Default project is now your active project.
Project items
Notes
Cite this article

Cited article

Style
Citations are available only to our active members.
Buy instant access to cite pages or passages in MLA 8, MLA 7, APA and Chicago citation styles.

(Einhorn, 1992, p. 25)

(Einhorn 25)

(Einhorn 25)

1. Lois J. Einhorn, Abraham Lincoln, the Orator: Penetrating the Lincoln Legend (Westport, CT: Greenwood Press, 1992), 25, http://www.questia.com/read/27419298.

Note: primary sources have slightly different requirements for citation. Please see these guidelines for more information.

Cited article

Dynastic Politics; from Tipper Gore to Andrew Cuomo
Settings

Settings

Typeface
Text size Smaller Larger Reset View mode
Search within

Search within this article

Look up

Look up a word

  • Dictionary
  • Thesaurus
Please submit a word or phrase above.
Print this page

Print this page

Why can't I print more than one page at a time?

Help
Full screen
Items saved from this article
  • Highlights & Notes
  • Citations
Some of your highlights are legacy items.

Highlights saved before July 30, 2012 will not be displayed on their respective source pages.

You can easily re-create the highlights by opening the book page or article, selecting the text, and clicking “Highlight.”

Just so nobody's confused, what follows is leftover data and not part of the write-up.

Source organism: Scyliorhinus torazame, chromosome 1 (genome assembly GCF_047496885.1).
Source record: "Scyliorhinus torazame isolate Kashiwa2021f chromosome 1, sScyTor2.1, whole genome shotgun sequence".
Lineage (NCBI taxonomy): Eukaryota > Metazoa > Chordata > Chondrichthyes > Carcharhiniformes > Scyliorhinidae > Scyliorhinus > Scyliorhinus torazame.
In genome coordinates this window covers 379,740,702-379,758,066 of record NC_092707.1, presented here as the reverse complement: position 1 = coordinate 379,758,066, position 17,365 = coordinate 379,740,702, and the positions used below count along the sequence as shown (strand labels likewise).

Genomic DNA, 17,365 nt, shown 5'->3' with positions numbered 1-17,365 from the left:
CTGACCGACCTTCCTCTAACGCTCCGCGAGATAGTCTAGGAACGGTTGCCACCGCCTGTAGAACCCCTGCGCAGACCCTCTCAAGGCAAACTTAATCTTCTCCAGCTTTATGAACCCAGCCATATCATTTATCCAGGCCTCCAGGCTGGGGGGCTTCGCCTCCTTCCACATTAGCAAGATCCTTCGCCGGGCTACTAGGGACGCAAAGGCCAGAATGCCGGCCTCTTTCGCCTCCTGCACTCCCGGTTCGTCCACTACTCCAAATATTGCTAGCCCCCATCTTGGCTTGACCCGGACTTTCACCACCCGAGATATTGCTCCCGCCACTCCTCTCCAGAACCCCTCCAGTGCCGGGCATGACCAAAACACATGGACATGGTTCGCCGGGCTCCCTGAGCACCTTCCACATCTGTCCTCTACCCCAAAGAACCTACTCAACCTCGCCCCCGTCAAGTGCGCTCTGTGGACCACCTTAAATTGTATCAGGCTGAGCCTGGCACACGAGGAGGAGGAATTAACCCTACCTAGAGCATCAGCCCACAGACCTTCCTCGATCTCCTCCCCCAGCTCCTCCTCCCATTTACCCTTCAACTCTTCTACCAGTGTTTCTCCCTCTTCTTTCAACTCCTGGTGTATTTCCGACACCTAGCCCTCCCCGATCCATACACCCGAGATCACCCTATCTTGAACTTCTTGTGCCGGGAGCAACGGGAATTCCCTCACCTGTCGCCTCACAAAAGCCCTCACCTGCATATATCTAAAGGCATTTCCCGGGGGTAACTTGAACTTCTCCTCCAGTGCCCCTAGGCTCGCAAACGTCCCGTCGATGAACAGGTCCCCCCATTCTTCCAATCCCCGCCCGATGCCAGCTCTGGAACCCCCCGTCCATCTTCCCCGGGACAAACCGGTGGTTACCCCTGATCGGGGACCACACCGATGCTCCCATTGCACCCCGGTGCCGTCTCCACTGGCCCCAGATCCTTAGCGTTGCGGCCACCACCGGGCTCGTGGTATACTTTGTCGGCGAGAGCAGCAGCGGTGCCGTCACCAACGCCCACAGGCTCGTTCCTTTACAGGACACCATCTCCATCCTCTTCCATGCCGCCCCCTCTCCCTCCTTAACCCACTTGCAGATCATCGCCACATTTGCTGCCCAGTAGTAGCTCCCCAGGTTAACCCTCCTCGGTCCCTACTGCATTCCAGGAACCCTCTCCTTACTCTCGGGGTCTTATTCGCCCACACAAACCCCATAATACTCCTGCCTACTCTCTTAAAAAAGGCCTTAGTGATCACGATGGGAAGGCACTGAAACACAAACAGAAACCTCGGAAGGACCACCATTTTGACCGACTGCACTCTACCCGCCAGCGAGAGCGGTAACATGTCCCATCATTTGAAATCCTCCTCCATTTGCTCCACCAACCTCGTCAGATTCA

matching results for page

    Questia reader help

    How to highlight and cite specific passages

    1. Click or tap the first word you want to select.
    2. Click or tap the last word you want to select, and you’ll see everything in between get selected.
    3. You’ll then get a menu of options like creating a highlight or a citation from that passage of text.

    OK, got it!

    Cited passage

    Style
    Citations are available only to our active members.
    Buy instant access to cite pages or passages in MLA 8, MLA 7, APA and Chicago citation styles.

    "Portraying himself as an honest, ordinary person helped Lincoln identify with his audiences." (Einhorn, 1992, p. 25).

    "Portraying himself as an honest, ordinary person helped Lincoln identify with his audiences." (Einhorn 25)

    "Portraying himself as an honest, ordinary person helped Lincoln identify with his audiences." (Einhorn 25)

    "Portraying himself as an honest, ordinary person helped Lincoln identify with his audiences."1

    1. Lois J. Einhorn, Abraham Lincoln, the Orator: Penetrating the Lincoln Legend (Westport, CT: Greenwood Press, 1992), 25, http://www.questia.com/read/27419298.

    Cited passage

    Thanks for trying Questia!

    Please continue trying out our research tools, but please note, full functionality is available only to our active members.

    Your work will be lost once you leave this Web page.

    Buy instant access to save your work.

    Already a member? Log in now.

    Search by... Author
    Show... All Results Primary Sources Peer-reviewed

    Oops!

    An unknown error has occurred. Please click the button below to reload the page. If the problem persists, please try again in a little while.